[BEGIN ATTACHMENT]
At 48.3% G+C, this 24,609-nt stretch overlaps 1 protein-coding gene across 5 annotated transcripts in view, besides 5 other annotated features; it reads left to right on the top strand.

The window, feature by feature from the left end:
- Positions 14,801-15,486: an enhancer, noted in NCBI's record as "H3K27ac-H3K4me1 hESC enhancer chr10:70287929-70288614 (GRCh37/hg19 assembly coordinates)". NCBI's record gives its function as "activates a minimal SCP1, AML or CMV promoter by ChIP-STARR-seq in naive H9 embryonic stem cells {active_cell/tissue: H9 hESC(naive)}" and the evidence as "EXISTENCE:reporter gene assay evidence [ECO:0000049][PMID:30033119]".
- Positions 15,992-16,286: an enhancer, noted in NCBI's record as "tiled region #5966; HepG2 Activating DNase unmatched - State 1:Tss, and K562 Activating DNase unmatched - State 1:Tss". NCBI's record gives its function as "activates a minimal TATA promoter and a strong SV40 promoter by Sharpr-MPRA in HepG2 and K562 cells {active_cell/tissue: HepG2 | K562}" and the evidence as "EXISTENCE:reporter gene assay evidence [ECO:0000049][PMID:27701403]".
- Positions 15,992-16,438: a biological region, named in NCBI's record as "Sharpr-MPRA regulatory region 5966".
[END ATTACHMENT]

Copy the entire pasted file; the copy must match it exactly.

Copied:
At 48.3% G+C, this 24,609-nt stretch overlaps 1 protein-coding gene across 5 annotated transcripts in view, besides 5 other annotated features; it reads left to right on the top strand.

The window, feature by feature from the left end:
- Positions 14,801-15,486: an enhancer, noted in NCBI's record as "H3K27ac-H3K4me1 hESC enhancer chr10:70287929-70288614 (GRCh37/hg19 assembly coordinates)". NCBI's record gives its function as "activates a minimal SCP1, AML or CMV promoter by ChIP-STARR-seq in naive H9 embryonic stem cells {active_cell/tissue: H9 hESC(naive)}" and the evidence as "EXISTENCE:reporter gene assay evidence [ECO:0000049][PMID:30033119]".
- Positions 15,992-16,286: an enhancer, noted in NCBI's record as "tiled region #5966; HepG2 Activating DNase unmatched - State 1:Tss, and K562 Activating DNase unmatched - State 1:Tss". NCBI's record gives its function as "activates a minimal TATA promoter and a strong SV40 promoter by Sharpr-MPRA in HepG2 and K562 cells {active_cell/tissue: HepG2 | K562}" and the evidence as "EXISTENCE:reporter gene assay evidence [ECO:0000049][PMID:27701403]".
- Positions 15,992-16,438: a biological region, named in NCBI's record as "Sharpr-MPRA regulatory region 5966".